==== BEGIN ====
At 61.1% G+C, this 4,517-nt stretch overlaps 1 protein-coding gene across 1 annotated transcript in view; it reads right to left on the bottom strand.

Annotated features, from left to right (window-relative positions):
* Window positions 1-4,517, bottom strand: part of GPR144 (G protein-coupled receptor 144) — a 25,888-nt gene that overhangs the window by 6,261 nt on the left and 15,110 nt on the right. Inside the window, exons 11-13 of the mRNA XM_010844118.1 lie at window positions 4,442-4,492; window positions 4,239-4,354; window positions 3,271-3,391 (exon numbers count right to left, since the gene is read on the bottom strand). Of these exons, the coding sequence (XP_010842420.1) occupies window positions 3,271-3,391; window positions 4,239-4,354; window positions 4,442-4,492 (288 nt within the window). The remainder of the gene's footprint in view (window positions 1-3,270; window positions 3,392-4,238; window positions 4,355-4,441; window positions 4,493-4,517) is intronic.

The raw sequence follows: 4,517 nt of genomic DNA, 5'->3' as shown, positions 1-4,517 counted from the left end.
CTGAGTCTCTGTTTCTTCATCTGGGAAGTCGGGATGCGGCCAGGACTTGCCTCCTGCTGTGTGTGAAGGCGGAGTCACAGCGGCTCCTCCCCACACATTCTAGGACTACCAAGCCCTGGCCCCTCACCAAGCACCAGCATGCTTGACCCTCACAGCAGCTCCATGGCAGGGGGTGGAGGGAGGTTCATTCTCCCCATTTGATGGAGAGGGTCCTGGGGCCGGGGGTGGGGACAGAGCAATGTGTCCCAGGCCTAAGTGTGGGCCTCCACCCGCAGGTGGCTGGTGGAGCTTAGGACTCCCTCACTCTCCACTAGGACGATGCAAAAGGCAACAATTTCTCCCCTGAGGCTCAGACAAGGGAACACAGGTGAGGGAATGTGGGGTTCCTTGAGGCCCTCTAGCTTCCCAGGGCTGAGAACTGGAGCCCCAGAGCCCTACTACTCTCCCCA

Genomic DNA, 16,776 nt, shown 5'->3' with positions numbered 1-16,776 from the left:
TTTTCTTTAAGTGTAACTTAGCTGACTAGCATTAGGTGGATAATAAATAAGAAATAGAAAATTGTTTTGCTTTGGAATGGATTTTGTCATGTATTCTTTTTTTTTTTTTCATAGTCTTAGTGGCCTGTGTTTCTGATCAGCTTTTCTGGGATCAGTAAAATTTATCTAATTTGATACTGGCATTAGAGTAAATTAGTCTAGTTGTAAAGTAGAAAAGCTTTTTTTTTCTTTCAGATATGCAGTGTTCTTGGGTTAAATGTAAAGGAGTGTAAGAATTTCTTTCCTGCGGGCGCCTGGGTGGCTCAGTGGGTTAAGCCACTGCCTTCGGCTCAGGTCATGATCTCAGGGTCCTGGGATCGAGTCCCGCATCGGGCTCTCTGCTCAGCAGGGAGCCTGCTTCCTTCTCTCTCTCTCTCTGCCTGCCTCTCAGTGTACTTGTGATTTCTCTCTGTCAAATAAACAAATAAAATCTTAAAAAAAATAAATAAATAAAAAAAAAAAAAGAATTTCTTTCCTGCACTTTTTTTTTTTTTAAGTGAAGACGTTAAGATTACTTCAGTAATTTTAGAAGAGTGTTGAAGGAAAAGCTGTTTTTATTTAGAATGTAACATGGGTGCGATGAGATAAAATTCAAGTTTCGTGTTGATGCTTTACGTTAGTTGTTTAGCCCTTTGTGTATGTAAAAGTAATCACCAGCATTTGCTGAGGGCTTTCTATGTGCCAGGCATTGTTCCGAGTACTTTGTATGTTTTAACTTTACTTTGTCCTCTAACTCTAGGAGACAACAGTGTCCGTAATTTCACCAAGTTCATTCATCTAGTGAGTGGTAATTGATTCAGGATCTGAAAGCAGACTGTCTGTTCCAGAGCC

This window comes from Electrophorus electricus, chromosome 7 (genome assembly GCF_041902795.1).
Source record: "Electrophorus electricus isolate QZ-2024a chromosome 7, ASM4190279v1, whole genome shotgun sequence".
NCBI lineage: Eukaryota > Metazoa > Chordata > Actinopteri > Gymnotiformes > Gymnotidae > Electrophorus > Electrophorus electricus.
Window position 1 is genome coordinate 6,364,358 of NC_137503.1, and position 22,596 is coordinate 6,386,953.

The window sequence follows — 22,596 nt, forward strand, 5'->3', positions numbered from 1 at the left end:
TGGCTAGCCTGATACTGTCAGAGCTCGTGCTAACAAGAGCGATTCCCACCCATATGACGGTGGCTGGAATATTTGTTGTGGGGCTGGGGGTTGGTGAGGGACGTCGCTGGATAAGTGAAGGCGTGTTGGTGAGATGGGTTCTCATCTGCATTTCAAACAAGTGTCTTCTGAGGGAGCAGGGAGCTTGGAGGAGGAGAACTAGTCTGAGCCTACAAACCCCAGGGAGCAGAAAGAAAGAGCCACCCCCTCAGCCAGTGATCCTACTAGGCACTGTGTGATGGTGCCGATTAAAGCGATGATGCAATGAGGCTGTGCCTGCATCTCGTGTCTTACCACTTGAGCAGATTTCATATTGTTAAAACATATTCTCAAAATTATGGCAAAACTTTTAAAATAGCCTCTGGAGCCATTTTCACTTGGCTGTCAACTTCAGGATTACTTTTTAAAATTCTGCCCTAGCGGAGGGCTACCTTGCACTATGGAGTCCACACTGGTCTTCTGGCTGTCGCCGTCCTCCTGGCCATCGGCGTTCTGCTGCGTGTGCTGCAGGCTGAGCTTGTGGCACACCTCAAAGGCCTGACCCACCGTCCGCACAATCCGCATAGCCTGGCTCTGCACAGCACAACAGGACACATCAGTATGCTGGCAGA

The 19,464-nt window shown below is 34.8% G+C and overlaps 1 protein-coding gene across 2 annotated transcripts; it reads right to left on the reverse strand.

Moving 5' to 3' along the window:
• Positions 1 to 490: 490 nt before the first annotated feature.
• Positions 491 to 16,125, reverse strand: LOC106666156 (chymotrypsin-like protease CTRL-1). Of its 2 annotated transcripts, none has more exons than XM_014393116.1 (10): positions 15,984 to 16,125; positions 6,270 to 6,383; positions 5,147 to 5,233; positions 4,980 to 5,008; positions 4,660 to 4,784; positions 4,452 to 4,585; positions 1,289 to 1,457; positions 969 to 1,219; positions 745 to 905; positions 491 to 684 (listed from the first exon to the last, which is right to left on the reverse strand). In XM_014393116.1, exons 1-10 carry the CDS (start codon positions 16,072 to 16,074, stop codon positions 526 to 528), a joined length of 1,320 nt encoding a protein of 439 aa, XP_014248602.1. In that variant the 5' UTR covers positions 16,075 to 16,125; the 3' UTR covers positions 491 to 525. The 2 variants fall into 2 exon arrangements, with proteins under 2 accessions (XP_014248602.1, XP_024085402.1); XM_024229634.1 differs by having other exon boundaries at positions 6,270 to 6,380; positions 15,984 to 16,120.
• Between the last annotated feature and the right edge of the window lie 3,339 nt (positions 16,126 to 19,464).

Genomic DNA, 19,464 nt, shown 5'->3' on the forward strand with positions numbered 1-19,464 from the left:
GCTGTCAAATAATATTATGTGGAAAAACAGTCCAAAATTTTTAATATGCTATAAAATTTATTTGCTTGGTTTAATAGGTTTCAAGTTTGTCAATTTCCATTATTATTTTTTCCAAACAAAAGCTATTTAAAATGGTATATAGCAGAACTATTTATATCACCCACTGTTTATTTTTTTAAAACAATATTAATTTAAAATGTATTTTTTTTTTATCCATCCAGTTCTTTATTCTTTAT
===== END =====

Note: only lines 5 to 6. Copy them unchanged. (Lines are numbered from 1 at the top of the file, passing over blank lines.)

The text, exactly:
CTGAGTCTCTGTTTCTTCATCTGGGAAGTCGGGATGCGGCCAGGACTTGCCTCCTGCTGTGTGTGAAGGCGGAGTCACAGCGGCTCCTCCCCACACATTCTAGGACTACCAAGCCCTGGCCCCTCACCAAGCACCAGCATGCTTGACCCTCACAGCAGCTCCATGGCAGGGGGTGGAGGGAGGTTCATTCTCCCCATTTGATGGAGAGGGTCCTGGGGCCGGGGGTGGGGACAGAGCAATGTGTCCCAGGCCTAAGTGTGGGCCTCCACCCGCAGGTGGCTGGTGGAGCTTAGGACTCCCTCACTCTCCACTAGGACGATGCAAAAGGCAACAATTTCTCCCCTGAGGCTCAGACAAGGGAACACAGGTGAGGGAATGTGGGGTTCCTTGAGGCCCTCTAGCTTCCCAGGGCTGAGAACTGGAGCCCCAGAGCCCTACTACTCTCCCCA

Genomic DNA, 16,776 nt, shown 5'->3' with positions numbered 1-16,776 from the left: